NEW YORK -- A few strides closer to home plate than where he started, a streak of blond hair matted to his forehead, Mets pitcher Noah Syndergaard turned his palms upward and stared. Inside, there was "a whirlwind of emotion." Outside, Syndergaard's face was granite, his hands the only evidence of a problem.
By the time Syndergaard stepped off the field, Mets manager Terry Collins had long since bolted past him, craning his neck upward to yammer at home-plate umpire Adam Hamari. Collins was livid; Hamari had ejected Syndergaard without warning in the third inning of the Mets' 9-1 loss to the Dodgers, after a 99-mph fastball whizzed behind second baseman Chase Utley. With Syndergaard and Collins both in the clubhouse, Utley later homered twice to tear open a wound not quite healed in seven months.
Hamari perceived it as vigilante justice in a game that no longer has much patience for that sort of thing.
"I was a little shocked, yeah," Syndergaard said. "But knowing our past with the Dodgers, I can see why they might have thought different."
It was a little more than seven months ago that Utley slid hard into second base during National League Division Series Game 2, fracturing former Mets shortstop Ruben Tejada's leg and knocking him out for the postseason. Before the Mets' first series against the Dodgers earlier this month, Collins spoke to his pitchers about comporting themselves wisely amid public expectation of retaliation.
"We're not going to say to them, 'Don't do anything,' but you've got to understand that we don't need anybody hurt and we don't need anybody retaliated against," Collins said. "I don't need anybody hurt and I don't need anybody suspended for stuff.
"I was just surprised that they reacted so fast."
Hamari's ejection of Syndergaard came immediately, within a breath of Syndergaard's ball hitting the backstop. As a stadium packed with fans for the team's 1986 30th anniversary celebration screamed and chanted -- that would go on all game -- Collins argued with Hamari until he, too, was ejected.
Asked afterward if he believed the pitch was intentional, Utley demurred, calling baseball "a crazy game." Syndergaard spoke only after huddling with a member of the Mets' public relations staff, calling the pitch an accident. His catcher, Rene Rivera, didn't give a direct answer when asked where Syndergaard intended to locate the fastball. But Hamari was resolute in his belief that Syndergaard, who entered the night with the third-best walk rate in the Majors, fired near Utley on purpose.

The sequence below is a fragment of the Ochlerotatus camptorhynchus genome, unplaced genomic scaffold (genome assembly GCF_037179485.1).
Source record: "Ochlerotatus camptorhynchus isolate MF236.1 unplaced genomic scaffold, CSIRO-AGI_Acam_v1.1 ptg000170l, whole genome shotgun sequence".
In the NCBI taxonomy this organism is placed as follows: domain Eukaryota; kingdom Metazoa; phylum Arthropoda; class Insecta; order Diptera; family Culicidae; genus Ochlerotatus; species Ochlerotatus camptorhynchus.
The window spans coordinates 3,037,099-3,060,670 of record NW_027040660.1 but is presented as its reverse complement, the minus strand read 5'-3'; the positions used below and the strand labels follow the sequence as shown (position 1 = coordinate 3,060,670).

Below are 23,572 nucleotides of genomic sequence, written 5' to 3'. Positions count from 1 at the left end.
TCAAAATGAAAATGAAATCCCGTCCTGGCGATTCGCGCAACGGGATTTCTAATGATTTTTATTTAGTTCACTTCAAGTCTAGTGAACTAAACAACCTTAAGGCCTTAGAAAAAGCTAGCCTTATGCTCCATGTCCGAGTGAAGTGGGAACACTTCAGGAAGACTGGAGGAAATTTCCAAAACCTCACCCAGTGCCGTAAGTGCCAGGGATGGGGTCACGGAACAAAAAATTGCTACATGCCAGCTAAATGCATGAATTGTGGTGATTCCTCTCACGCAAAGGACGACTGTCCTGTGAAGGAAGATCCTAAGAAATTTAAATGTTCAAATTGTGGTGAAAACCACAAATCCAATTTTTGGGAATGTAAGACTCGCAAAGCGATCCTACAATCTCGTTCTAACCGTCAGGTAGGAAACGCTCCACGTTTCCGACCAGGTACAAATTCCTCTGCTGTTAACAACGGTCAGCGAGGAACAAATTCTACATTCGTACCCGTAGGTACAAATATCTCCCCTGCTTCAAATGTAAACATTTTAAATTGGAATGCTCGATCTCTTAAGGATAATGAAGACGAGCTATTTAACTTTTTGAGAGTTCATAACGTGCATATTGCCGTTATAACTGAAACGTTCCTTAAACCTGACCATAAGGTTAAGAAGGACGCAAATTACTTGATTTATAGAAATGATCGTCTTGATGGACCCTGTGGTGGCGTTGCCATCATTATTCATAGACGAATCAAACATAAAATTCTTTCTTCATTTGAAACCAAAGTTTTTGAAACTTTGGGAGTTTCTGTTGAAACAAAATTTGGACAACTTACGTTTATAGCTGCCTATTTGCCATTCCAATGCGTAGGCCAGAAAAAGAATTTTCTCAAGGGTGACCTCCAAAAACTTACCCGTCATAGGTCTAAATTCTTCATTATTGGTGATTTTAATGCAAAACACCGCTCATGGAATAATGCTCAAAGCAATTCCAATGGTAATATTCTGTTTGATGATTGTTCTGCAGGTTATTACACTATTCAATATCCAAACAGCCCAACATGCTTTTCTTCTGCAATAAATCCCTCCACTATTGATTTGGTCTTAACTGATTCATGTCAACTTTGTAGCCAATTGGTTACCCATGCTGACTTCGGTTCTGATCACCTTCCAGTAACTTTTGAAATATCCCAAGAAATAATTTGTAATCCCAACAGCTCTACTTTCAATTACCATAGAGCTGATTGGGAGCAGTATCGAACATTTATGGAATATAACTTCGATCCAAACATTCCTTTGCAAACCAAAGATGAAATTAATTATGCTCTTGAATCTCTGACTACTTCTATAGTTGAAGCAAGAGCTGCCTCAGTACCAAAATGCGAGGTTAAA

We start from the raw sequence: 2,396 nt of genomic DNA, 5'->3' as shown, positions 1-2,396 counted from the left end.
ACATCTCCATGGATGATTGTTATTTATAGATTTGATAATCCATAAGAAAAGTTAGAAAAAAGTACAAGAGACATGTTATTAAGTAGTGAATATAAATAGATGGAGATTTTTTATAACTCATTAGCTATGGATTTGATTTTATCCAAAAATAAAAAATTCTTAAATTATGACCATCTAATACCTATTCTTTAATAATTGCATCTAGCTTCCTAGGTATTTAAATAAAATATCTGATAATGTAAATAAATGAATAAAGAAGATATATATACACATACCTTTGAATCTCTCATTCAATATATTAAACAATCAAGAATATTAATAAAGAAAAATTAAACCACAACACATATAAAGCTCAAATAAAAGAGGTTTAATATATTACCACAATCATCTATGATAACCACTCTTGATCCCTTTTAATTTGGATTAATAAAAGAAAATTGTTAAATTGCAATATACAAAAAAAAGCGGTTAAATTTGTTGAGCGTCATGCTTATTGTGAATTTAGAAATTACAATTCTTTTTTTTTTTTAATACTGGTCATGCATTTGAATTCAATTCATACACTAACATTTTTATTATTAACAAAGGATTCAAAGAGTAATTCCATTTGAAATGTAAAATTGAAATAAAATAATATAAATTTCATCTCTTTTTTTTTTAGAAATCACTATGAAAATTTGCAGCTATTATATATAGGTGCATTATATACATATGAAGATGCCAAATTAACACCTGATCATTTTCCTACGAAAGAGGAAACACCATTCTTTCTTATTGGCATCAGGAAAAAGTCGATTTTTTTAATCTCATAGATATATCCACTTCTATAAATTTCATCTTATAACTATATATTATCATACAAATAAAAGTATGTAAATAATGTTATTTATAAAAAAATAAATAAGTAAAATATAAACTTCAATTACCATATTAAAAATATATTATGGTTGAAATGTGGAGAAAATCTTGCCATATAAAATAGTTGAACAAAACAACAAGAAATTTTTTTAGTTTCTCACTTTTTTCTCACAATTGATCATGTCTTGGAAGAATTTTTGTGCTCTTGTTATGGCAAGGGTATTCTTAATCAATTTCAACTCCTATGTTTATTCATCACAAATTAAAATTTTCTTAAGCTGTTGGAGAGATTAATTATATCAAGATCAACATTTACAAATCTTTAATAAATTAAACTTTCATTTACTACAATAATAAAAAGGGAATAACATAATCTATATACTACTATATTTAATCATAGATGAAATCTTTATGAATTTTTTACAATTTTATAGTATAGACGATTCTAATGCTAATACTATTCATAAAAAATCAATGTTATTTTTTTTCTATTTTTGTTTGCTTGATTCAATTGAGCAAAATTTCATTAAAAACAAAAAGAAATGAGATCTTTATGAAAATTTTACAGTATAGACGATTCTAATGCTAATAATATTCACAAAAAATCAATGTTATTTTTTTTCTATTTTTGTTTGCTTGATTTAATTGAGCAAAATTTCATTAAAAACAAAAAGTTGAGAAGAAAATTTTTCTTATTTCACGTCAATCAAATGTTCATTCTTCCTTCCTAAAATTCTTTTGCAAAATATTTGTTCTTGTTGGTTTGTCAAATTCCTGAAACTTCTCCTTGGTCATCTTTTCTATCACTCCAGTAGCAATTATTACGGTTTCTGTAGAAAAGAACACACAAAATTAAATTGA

"The ruling was that he intentionally threw at the batter," crew chief Tom Hallion said through a pool reporter. "With what happened in that situation, we felt the ejection was warranted."
Though Hallion said umpires look at each game in isolation, the crew was aware of Utley's history with the Mets -- as well as Syndergaard's history of throwing inside. Before Game 3 of the World Series, Syndergaard said he had "a few tricks up my sleeve" for Royals shortstop Alcides Escobar, who had burned the Mets for multiple first-pitch hits earlier in the series. Syndergaard proceeded to throw his first pitch near Escobar's head, blustering afterward that, "If they have a problem with me throwing inside, then they can meet me 60 feet, six inches away."
Saturday, Syndergaard was more measured in tone, even as his manager feared a suspension.
"It was a very quick trigger," Syndergaard said of Hamari's ruling. "I was just kind of dumbfounded."
The ejection forced the Mets to cobble together 6 2/3 innings from their bullpen. Right-hander Logan Verrett, who scrambled to begin warming as umpires were still sorting out tensions on the field, entered in immediate relief of Syndergaard, later giving up the first of Utley's two home runs. The second was a grand slam off Hansel Robles, sucking all remaining cheer from the sold-out Citi Field crowd.
Closure? Not on this night. Not with Syndergaard in the clubhouse and Utley dancing around the bases.
"I've said many times that I thought our revenge was beating them in that series last year," Mets third baseman David Wright said. "But we're not robots. Guys feel differently about different topics. As far as closure? For me, it's always been taking care of business by going out there and winning on a baseball field. I think that speaks volumes."
Anthony DiComo has covered the Mets for MLB.com since 2008. Follow him on Twitter @AnthonyDiComo and Facebook, and listen to his podcast. This story was not subject to the approval of Major League Baseball or its clubs.